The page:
Track spending to know where your money goes. Identify expenses that can be reduced or eliminated—and take immediate action.
Expect and prepare for emergencies. Aim for six months’ worth of expenses set aside in a liquid account.
If housing costs are too high, consider downsizing, renting or home sharing with friends or family members.
Communicate about family finances regularly with your spouse or partner, and any of your children you feel are old enough to be involved.
Do not try to “keep up with the Joneses (or the Kardashians).”
Explore nanny share care, babysitting co-ops, and subsidized daycare. Childcare is the single largest expense for most working parents, so investigate all reasonable options.
Explore whether you would be financially better off if one parent were to be a “stay at home” or a “work from home” parent.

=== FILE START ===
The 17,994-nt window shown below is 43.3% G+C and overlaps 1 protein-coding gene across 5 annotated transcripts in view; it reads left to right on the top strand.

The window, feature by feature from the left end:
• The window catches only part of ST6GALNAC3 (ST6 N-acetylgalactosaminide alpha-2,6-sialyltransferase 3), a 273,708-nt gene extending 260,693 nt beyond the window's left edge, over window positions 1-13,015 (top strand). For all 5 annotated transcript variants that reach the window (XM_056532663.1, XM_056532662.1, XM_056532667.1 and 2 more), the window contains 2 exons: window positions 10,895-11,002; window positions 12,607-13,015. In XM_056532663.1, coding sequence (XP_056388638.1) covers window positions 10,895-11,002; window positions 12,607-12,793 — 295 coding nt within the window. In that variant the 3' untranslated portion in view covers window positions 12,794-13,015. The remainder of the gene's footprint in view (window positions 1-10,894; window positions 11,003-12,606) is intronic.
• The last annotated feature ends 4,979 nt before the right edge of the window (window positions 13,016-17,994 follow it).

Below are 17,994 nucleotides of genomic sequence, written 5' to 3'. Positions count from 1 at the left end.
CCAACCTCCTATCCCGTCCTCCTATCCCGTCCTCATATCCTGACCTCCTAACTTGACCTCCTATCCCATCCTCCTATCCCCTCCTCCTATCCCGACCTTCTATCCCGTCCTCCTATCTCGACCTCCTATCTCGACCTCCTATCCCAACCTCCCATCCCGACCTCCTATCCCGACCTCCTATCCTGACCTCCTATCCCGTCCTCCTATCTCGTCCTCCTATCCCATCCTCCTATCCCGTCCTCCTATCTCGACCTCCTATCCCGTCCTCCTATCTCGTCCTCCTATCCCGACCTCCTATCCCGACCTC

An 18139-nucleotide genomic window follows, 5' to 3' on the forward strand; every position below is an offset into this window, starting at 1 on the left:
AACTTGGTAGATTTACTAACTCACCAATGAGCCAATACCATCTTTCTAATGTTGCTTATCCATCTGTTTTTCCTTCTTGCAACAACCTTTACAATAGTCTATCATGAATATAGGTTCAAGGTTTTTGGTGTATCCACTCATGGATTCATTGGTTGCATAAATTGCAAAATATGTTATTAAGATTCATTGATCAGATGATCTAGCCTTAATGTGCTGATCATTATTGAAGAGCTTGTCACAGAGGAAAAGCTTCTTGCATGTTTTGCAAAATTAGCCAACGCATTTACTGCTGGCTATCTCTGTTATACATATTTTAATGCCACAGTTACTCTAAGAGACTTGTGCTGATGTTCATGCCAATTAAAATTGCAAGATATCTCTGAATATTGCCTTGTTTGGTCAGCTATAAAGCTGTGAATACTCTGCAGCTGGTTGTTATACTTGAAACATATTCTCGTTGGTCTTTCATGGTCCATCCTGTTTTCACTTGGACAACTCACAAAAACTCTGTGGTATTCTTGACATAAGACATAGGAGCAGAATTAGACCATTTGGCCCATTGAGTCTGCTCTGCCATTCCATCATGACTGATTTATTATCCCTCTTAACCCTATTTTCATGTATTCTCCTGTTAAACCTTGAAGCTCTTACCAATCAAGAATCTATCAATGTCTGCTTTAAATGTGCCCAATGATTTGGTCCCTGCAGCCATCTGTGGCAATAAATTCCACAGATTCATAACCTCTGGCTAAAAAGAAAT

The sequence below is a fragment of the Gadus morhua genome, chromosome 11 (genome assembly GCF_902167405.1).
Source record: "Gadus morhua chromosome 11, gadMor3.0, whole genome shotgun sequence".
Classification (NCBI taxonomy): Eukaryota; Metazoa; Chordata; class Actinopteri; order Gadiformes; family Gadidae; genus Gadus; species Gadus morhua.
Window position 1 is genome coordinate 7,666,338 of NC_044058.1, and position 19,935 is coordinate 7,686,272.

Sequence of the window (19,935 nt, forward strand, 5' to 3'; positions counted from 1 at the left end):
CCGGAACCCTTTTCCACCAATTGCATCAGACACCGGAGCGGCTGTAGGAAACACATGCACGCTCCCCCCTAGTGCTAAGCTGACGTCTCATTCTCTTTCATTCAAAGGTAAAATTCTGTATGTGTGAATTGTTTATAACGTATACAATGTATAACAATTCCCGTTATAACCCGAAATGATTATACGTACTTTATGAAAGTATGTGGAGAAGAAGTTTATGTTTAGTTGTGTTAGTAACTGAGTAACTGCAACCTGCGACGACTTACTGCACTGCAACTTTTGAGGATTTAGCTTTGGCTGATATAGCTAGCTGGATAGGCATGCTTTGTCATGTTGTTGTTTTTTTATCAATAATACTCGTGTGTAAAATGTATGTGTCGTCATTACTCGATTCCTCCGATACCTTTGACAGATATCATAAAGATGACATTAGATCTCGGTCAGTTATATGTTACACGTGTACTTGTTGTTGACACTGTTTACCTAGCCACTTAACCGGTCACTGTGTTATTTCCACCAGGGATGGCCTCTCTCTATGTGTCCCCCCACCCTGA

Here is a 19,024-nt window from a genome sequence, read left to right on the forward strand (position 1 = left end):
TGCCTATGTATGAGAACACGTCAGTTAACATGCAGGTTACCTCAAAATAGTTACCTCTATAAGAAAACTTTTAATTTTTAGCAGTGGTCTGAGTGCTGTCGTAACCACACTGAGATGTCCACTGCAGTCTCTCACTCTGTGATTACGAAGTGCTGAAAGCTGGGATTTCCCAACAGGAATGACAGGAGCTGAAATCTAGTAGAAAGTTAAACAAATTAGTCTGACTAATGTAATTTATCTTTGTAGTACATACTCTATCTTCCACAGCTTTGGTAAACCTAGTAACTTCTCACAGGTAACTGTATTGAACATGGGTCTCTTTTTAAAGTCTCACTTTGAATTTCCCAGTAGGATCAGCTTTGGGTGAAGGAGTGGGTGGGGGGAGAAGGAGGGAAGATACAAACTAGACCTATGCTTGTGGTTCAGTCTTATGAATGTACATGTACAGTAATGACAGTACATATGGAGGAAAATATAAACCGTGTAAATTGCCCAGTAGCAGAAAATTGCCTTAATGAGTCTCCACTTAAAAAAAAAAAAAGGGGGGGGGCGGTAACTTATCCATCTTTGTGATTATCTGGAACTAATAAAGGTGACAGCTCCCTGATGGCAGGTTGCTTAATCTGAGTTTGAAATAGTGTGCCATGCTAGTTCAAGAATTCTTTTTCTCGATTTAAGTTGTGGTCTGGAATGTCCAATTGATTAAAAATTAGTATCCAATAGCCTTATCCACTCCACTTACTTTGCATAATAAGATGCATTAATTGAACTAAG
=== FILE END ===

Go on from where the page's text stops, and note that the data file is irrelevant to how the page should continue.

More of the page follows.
Unless you have endless funds, accept that you can’t buy everything you want for your child. This is often harder than it sounds.
Remember that you are the single greatest role model in your child’s financial education. He or she will remember everything, from arguments about money to how you deal with debt. Teach them good habits now.
Pay for unreimbursed medical expenses and dependent care with pretax dollars using a flexible savings account. Check with your employer for availability.
Commit yourself to spending within your means. A line of credit should never be confused with an emergency fund or extra income.
Remember, you are not being “cheap” for the sake of saving a few dollars. You are being “frugal” for the wellbeing of your family over the long term, and will come out ahead by doing so.
Wondering why Florence should be your choice for a local bank?